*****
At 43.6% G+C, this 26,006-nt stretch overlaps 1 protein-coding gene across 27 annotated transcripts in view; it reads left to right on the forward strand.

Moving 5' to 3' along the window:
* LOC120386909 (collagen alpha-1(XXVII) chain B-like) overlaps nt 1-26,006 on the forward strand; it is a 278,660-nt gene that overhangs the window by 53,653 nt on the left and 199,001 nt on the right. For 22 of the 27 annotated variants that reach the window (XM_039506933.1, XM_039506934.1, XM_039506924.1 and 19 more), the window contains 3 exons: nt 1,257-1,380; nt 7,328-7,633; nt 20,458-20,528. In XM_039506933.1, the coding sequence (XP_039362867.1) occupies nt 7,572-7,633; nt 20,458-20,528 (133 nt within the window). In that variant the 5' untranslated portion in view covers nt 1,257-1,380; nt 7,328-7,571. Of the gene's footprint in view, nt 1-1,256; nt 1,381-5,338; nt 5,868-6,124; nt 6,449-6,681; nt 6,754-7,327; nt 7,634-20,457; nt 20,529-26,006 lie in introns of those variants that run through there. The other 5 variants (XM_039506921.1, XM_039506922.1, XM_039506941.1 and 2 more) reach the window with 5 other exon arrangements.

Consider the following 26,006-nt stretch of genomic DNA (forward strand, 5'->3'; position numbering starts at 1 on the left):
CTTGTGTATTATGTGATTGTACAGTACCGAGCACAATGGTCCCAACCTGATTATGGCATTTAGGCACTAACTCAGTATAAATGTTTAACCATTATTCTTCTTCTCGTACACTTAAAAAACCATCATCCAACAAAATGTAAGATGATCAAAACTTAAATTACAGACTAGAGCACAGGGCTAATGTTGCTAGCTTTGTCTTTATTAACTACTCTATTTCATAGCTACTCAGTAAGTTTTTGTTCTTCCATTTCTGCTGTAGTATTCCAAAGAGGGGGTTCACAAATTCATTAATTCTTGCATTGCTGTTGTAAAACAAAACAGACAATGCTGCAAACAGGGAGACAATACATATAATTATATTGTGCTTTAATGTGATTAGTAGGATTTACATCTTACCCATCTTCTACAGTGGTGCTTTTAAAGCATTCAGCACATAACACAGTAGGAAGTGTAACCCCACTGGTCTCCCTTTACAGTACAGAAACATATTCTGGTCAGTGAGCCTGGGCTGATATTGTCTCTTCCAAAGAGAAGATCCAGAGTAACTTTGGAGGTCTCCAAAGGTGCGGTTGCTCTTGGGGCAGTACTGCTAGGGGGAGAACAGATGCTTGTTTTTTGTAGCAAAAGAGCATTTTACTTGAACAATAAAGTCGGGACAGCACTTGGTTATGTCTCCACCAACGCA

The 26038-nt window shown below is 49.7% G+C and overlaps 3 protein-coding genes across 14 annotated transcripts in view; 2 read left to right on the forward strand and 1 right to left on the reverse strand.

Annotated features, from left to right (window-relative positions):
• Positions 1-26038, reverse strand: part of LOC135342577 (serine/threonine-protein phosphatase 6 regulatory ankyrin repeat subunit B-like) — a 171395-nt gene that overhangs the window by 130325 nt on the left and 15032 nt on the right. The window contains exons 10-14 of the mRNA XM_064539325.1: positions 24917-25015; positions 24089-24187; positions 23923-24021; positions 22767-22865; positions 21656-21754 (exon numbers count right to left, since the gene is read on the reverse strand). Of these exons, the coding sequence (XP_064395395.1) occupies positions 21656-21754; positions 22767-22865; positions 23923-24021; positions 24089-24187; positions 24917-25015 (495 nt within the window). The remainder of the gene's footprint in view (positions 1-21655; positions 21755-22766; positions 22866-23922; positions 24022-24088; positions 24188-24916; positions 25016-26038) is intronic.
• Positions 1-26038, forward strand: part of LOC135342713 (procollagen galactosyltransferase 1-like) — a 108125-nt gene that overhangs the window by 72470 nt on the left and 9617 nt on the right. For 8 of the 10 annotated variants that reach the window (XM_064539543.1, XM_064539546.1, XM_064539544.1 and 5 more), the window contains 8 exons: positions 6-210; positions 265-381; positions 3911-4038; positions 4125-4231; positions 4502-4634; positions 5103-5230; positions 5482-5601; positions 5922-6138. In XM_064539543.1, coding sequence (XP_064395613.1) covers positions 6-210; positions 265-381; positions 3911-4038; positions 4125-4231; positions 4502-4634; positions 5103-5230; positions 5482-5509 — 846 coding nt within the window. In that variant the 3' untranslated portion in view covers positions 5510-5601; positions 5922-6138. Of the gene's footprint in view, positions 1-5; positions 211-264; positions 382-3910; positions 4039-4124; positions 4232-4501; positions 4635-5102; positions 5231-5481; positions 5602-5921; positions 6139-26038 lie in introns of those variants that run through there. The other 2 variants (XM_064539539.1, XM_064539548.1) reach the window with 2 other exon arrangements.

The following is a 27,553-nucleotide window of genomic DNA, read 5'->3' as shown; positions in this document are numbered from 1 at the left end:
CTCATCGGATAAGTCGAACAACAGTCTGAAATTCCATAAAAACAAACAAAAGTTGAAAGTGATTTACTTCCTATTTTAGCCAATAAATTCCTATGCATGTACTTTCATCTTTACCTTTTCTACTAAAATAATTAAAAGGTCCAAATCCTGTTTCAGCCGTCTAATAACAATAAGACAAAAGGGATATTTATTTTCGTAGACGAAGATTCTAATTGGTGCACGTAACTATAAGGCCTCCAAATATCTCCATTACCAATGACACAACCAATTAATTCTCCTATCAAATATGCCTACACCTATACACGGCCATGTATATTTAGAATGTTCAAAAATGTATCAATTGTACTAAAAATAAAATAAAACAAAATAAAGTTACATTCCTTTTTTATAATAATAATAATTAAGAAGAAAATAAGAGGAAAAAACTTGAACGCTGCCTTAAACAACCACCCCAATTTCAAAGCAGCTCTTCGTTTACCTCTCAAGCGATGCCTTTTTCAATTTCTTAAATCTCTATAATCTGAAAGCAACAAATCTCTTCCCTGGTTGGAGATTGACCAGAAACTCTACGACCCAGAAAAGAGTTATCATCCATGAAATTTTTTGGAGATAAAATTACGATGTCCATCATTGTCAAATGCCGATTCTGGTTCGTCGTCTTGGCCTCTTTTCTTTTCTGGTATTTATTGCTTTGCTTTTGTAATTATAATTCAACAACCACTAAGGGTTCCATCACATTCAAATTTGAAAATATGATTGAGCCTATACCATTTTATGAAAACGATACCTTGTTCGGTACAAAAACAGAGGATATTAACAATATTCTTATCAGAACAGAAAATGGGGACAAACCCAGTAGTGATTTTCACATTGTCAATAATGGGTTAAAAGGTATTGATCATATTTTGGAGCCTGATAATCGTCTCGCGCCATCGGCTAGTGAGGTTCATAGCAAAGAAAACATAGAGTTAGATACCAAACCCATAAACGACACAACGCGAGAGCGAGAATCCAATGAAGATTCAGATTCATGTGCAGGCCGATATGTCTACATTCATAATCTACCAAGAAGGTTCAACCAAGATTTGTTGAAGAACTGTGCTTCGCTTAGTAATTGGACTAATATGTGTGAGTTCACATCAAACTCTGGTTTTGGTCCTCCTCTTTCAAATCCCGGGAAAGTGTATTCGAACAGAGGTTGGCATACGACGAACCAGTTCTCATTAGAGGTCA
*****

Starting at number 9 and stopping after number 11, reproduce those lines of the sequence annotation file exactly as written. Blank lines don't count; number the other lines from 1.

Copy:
• Positions 1-26038, forward strand: part of LOC135342713 (procollagen galactosyltransferase 1-like) — a 108125-nt gene that overhangs the window by 72470 nt on the left and 9617 nt on the right. For 8 of the 10 annotated variants that reach the window (XM_064539543.1, XM_064539546.1, XM_064539544.1 and 5 more), the window contains 8 exons: positions 6-210; positions 265-381; positions 3911-4038; positions 4125-4231; positions 4502-4634; positions 5103-5230; positions 5482-5601; positions 5922-6138. In XM_064539543.1, coding sequence (XP_064395613.1) covers positions 6-210; positions 265-381; positions 3911-4038; positions 4125-4231; positions 4502-4634; positions 5103-5230; positions 5482-5509 — 846 coding nt within the window. In that variant the 3' untranslated portion in view covers positions 5510-5601; positions 5922-6138. Of the gene's footprint in view, positions 1-5; positions 211-264; positions 382-3910; positions 4039-4124; positions 4232-4501; positions 4635-5102; positions 5231-5481; positions 5602-5921; positions 6139-26038 lie in introns of those variants that run through there. The other 2 variants (XM_064539539.1, XM_064539548.1) reach the window with 2 other exon arrangements.

The following is a 27,553-nucleotide window of genomic DNA, read 5'->3' as shown; positions in this document are numbered from 1 at the left end:
CTCATCGGATAAGTCGAACAACAGTCTGAAATTCCATAAAAACAAACAAAAGTTGAAAGTGATTTACTTCCTATTTTAGCCAATAAATTCCTATGCATGTACTTTCATCTTTACCTTTTCTACTAAAATAATTAAAAGGTCCAAATCCTGTTTCAGCCGTCTAATAACAATAAGACAAAAGGGATATTTATTTTCGTAGACGAAGATTCTAATTGGTGCACGTAACTATAAGGCCTCCAAATATCTCCATTACCAATGACACAACCAATTAATTCTCCTATCAAATATGCCTACACCTATACACGGCCATGTATATTTAGAATGTTCAAAAATGTATCAATTGTACTAAAAATAAAATAAAACAAAATAAAGTTACATTCCTTTTTTATAATAATAATAATTAAGAAGAAAATAAGAGGAAAAAACTTGAACGCTGCCTTAAACAACCACCCCAATTTCAAAGCAGCTCTTCGTTTACCTCTCAAGCGATGCCTTTTTCAATTTCTTAAATCTCTATAATCTGAAAGCAACAAATCTCTTCCCTGGTTGGAGATTGACCAGAAACTCTACGACCCAGAAAAGAGTTATCATCCATGAAATTTTTTGGAGATAAAATTACGATGTCCATCATTGTCAAATGCCGATTCTGGTTCGTCGTCTTGGCCTCTTTTCTTTTCTGGTATTTATTGCTTTGCTTTTGTAATTATAATTCAACAACCACTAAGGGTTCCATCACATTCAAATTTGAAAATATGATTGAGCCTATACCATTTTATGAAAACGATACCTTGTTCGGTACAAAAACAGAGGATATTAACAATATTCTTATCAGAACAGAAAATGGGGACAAACCCAGTAGTGATTTTCACATTGTCAATAATGGGTTAAAAGGTATTGATCATATTTTGGAGCCTGATAATCGTCTCGCGCCATCGGCTAGTGAGGTTCATAGCAAAGAAAACATAGAGTTAGATACCAAACCCATAAACGACACAACGCGAGAGCGAGAATCCAATGAAGATTCAGATTCATGTGCAGGCCGATATGTCTACATTCATAATCTACCAAGAAGGTTCAACCAAGATTTGTTGAAGAACTGTGCTTCGCTTAGTAATTGGACTAATATGTGTGAGTTCACATCAAACTCTGGTTTTGGTCCTCCTCTTTCAAATCCCGGGAAAGTGTATTCGAACAGAGGTTGGCATACGACGAACCAGTTCTCATTAGAGGTCA